ESBG calls for removing sovereignty requirements from ENISA’s EU Cloud Providers Certification Scheme (EUCS) through joint industry statement

The ongoing process of developing a cybersecurity certification scheme for cloud services (EUCS) has been raising serious concerns amongst the EU financial services industry. Therefore, on 26 October 2023, a joint industry statement was issued by ESBG, Afore Consulting, the Association for Financial Markets in Europe (AFME) the European Banking Federation (EBF), the European Payment Institutions Federation, and Insurance Europe.

With this statement, the stakeholders want to draw attention to certain aspects of the EUCS development process that have been raising concerns. This includes the insertion of sovereignty requirements on the EUCS draft text and the lack of engagement with the industry during this process.

Furthermore, the lack of transparency in the process is concerning. The last and only public consultation carried out on the draft certification scheme took place in 2021. Since then, the text has undergone significant changes, including the introduction of sovereignty requirements which had not been part of the consulted version. However, those changes have never been made officially available.

Therefore, the associations co-signing the statement call upon the European Commission and ENISA to:

• Remove the sovereignty requirements from the EUCS candidate scheme and adopt an implementing act which focuses purely on technical requirements that will strengthen the European internal market, as existing EU policies set out in the Digital Operational Resilience Act (DORA), GDPR, and NIS2 Directive provide the best tools for tackling operational resilience and oversight of ICT critical third-party providers;


• Actively engage with the industry during this process to ensure that the final scheme is adequate and fit for purpose.

Joint Statement Pdf


ECSAs call for clarity on the application of SCA obligations to payments

ECSAs call for clarity on the application of SCA obligations to payments

The European Credit Sector Associations (ECSAs) consider eIDAS 2.0 a very significant initiative and we welcome the opportunities that the EUDIW can bring to our sector and beyond.Although the proposal is in its final phase, we would like to reiterate our concern on the persistent lack of a clear indication on whether the strong customer authentication (SCA) obligations apply to payments or not and in case SCA for payments are in scope, that it is limited to ecommerce / online / remote situations.

The provision in question is recital 31 and as it stands, it is open to interpretation. Strong customer authentication is already a part of the Revised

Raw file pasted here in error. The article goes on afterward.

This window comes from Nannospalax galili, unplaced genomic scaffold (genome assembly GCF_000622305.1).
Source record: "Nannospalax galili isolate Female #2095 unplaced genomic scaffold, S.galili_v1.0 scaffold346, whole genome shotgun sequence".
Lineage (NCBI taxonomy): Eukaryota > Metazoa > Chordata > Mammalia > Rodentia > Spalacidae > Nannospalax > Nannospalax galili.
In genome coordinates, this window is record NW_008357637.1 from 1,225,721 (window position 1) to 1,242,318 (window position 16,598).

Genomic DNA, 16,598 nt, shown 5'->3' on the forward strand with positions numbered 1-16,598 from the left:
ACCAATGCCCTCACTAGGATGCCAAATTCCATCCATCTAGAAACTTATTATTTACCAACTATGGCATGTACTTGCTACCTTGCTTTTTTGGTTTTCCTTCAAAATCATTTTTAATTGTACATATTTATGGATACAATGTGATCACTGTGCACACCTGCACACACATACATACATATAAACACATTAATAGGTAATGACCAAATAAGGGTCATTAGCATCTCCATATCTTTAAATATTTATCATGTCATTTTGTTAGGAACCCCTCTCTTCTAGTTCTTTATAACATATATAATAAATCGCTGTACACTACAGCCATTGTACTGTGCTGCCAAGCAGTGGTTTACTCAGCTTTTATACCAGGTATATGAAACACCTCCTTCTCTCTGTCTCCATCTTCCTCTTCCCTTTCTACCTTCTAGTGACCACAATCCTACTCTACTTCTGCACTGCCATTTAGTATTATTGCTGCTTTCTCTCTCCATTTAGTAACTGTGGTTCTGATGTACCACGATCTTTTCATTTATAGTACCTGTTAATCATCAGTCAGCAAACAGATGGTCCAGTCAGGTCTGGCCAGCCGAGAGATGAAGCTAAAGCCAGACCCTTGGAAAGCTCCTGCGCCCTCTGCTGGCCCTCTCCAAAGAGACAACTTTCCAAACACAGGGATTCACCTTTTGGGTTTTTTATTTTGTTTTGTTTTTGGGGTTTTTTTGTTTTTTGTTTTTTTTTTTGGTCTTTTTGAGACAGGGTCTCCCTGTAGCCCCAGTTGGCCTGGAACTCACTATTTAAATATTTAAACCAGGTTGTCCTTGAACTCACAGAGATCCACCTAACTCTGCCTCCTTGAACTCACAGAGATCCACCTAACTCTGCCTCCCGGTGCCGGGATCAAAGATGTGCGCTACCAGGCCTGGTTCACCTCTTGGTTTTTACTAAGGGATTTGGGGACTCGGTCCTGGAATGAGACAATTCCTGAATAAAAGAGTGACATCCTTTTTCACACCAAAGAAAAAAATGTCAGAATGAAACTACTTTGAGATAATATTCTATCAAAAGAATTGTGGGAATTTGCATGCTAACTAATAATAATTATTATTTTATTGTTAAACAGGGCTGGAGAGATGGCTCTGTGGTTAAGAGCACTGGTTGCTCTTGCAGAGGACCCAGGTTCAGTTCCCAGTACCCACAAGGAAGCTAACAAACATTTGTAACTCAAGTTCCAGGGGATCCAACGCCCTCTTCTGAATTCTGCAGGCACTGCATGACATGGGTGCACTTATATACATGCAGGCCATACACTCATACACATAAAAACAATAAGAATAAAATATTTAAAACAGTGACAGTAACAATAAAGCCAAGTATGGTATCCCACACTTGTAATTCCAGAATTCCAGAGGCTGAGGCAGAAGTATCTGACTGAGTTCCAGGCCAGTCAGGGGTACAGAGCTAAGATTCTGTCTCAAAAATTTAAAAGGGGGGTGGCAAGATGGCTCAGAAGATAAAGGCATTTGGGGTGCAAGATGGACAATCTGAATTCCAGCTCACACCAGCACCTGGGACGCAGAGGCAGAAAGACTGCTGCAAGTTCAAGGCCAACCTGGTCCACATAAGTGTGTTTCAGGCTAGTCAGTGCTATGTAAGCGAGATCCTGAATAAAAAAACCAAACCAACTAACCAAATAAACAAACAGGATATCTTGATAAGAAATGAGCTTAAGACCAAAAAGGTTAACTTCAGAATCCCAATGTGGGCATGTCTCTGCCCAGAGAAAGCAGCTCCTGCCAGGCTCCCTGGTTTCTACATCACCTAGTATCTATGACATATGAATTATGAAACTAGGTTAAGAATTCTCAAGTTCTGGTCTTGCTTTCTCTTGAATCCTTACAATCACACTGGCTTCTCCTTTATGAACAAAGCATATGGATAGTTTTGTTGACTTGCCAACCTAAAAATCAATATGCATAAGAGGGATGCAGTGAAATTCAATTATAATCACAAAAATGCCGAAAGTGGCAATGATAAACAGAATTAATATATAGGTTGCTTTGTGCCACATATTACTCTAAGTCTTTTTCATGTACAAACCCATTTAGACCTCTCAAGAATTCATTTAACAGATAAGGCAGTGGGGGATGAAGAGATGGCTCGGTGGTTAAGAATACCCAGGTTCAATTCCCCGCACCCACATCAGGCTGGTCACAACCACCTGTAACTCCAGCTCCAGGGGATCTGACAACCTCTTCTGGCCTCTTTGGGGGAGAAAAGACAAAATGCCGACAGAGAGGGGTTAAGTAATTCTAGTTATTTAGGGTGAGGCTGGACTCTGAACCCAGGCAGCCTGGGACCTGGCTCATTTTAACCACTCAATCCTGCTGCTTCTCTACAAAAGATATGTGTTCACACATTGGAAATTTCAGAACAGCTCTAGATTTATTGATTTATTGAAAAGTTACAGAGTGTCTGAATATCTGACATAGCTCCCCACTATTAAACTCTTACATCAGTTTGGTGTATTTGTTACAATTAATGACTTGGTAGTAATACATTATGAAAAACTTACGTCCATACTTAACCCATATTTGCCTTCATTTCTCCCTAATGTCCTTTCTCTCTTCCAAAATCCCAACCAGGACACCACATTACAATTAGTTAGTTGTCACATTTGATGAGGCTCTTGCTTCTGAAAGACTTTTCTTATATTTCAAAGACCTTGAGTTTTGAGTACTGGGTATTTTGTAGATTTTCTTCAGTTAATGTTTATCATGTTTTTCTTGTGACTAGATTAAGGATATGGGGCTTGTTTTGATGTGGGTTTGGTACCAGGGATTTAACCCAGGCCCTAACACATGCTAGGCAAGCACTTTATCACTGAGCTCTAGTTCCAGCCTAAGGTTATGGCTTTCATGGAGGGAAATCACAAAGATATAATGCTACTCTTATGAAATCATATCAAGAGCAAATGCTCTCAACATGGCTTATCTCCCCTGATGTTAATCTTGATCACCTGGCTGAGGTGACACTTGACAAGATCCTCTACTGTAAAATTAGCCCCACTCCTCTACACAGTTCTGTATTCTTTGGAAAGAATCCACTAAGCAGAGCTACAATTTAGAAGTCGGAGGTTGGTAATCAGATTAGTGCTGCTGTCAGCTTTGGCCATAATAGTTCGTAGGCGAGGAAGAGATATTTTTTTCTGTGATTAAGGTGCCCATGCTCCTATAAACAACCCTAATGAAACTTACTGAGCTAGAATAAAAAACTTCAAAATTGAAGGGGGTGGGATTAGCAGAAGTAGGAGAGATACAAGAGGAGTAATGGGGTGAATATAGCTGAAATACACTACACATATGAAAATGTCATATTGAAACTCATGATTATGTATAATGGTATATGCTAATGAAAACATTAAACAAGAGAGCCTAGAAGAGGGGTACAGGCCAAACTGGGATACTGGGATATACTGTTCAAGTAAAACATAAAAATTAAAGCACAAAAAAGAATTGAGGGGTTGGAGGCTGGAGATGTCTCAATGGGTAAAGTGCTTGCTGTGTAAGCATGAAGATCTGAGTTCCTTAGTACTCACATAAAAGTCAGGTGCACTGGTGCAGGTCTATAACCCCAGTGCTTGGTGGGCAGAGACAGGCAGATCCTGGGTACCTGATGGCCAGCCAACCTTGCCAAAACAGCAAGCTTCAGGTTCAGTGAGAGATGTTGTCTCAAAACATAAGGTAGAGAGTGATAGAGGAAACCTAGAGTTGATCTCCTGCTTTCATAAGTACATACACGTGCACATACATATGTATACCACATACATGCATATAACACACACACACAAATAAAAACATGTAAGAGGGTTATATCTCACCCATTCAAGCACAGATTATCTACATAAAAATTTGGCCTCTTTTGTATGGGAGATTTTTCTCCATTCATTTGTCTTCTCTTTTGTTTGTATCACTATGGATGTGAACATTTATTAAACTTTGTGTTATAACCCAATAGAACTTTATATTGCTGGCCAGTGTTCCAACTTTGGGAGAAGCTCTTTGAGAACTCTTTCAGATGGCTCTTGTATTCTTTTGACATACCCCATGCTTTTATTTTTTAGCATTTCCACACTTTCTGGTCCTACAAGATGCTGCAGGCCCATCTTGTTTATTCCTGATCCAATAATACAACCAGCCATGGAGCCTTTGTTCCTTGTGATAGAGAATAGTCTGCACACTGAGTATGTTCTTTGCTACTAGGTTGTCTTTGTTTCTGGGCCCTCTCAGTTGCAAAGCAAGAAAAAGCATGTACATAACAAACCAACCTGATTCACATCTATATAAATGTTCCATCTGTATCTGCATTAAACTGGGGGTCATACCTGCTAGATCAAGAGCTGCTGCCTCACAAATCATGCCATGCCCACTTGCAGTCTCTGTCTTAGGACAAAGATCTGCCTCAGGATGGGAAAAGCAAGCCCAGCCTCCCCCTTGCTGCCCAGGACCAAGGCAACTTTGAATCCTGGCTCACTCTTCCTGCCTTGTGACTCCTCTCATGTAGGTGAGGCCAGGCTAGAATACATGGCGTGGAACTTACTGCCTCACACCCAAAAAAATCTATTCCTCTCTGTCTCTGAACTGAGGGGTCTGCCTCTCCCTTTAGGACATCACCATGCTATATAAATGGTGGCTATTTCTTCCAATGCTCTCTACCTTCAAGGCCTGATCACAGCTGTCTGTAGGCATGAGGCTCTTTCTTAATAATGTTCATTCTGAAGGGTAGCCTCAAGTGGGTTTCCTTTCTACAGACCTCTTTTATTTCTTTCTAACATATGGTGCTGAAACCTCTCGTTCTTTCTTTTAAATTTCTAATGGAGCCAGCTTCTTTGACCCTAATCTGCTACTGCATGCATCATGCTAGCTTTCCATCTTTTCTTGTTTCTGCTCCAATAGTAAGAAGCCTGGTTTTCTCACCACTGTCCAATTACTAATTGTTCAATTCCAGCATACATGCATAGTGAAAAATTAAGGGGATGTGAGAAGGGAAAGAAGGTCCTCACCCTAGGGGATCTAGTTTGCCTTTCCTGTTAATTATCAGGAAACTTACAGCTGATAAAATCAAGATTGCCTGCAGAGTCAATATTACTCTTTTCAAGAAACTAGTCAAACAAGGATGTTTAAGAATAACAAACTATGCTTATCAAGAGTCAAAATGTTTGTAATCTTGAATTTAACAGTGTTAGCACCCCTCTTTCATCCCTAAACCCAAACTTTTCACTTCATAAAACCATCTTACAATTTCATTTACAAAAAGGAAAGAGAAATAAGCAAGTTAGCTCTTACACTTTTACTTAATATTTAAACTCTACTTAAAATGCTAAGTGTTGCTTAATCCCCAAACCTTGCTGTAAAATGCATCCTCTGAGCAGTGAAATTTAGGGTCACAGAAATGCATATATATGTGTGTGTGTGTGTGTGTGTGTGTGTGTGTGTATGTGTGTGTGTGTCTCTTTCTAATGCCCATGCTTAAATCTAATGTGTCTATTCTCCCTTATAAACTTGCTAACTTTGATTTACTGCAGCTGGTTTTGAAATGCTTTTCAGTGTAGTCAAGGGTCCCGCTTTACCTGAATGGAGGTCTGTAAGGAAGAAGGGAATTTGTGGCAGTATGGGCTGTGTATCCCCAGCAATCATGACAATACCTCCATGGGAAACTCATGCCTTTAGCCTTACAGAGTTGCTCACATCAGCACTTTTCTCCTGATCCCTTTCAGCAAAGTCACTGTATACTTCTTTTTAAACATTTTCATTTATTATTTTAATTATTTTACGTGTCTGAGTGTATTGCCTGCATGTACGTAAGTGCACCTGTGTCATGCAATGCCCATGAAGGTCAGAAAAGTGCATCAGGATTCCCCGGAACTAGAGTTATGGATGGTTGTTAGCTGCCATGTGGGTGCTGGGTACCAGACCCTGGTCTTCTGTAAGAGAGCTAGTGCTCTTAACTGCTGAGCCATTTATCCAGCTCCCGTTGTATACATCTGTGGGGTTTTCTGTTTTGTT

Payment Services Directive (PSD2) Framework and includes different steps: an identification of a customer, an authentication, and the authorization of the payment, with different implementations depending on the various types of payment (card-based, account based, eCommerce, etc.). Currently, SCA is conducted based on the PSD2 framework and the corresponding infrastructure.We consider that mandatory acceptance of an EIDAS 2.0’s SCA for payments should be out of scope as their inclusion would mean disproportionate costs for EUIDW solutions to include all the needed specifications for the financial sector and all sectors accepting e.g., card payments, to put the necessary infrastructure in place. Leaving acceptance on a voluntary basis, will drive investments and developments to where there is a clear market demand.
If there is no clear indication whether payment SCA’s are mandatory, this could lead to confusion in the payments ecosystem, legal uncertainty, and delays, while banks risk making substantial changes to the current infrastructure and the respective networks with multiple stakeholders, when it may not be an obligation.

This vacuum could potentially provide an opportunity for large technology platforms to exploit the EUDIW to reinforce entrenched positions. While originally conceived as an EU tool to strengthen EU sovereignty, the unintended consequence of the eID wallet might be the opposite of its intended goal.If payments are considered in scope, then we would strongly recommend to indicate that the obligation only applies to online and e-commerce. There must also be a reference for the eID wallet to meet the necessary industry specific requirements. This can also be done in a Commission Implementing Act.

Without a clear orientation, the development of EU banking standards within or for the ARF (EUDIW) is also at risk.In view of the implementation of the Regulation, the ECSAs therefore urge the co-legislators and the European Commission to consider this issue and take the necessary steps to provide clear guidance



Study Visit to Hong-Kong and Shenzen

As part of the 2023 study visit to Hong Kong and Shenzhen, a delegation of nearly 20 WSBI members from Europe, Africa, and Asia led by the WSBI-ESBG Managing Director, Peter Simon, had the privilege to tour the Bank of International Settlements (BIS) Innovation Hub situated within the Hong Kong Monetary Authority (HKMA) on the 31st October.

During this enlightening visit, our delegation delved into comprehensive discussions focused on the collaborative strategies of central banks in the region and beyond with the wider banking community. The pivotal topic of discussion? The initiation and advancement of Central Bank Digital Currencies (CBDCs) with a vision to promote broader financial inclusion and to develop enhanced financing avenues for Small and Medium-sized Enterprises (SMEs).

We are thankful for this opportunity for intellectual exchange and are keenly invested in monitoring and contributing to the evolution of digital banking paradigms globally.

The journey of our WSBI study visit to Hong Kong and Shenzhen on Innovation and Fintech continued, bringing us to the heart of Hong Kong – the BEAST Centre of our esteemed member, the Bank of East Asia, Limited.

The afternoon was a whirlwind of insights and knowledge exchange. BEA’s startup and esteemed tech partners, including giants like Google, Microsoft, and FORMS, shared profound perspectives on the challenges and opportunities intrinsic to data utilization and the seamless integration of next-gen AI within banking operations.

What resonated most was the undeniable role Hong Kong serves as the nerve center for fintech within the Greater Bay Area. Truly, an afternoon of inspiration and forward-thinking discourse.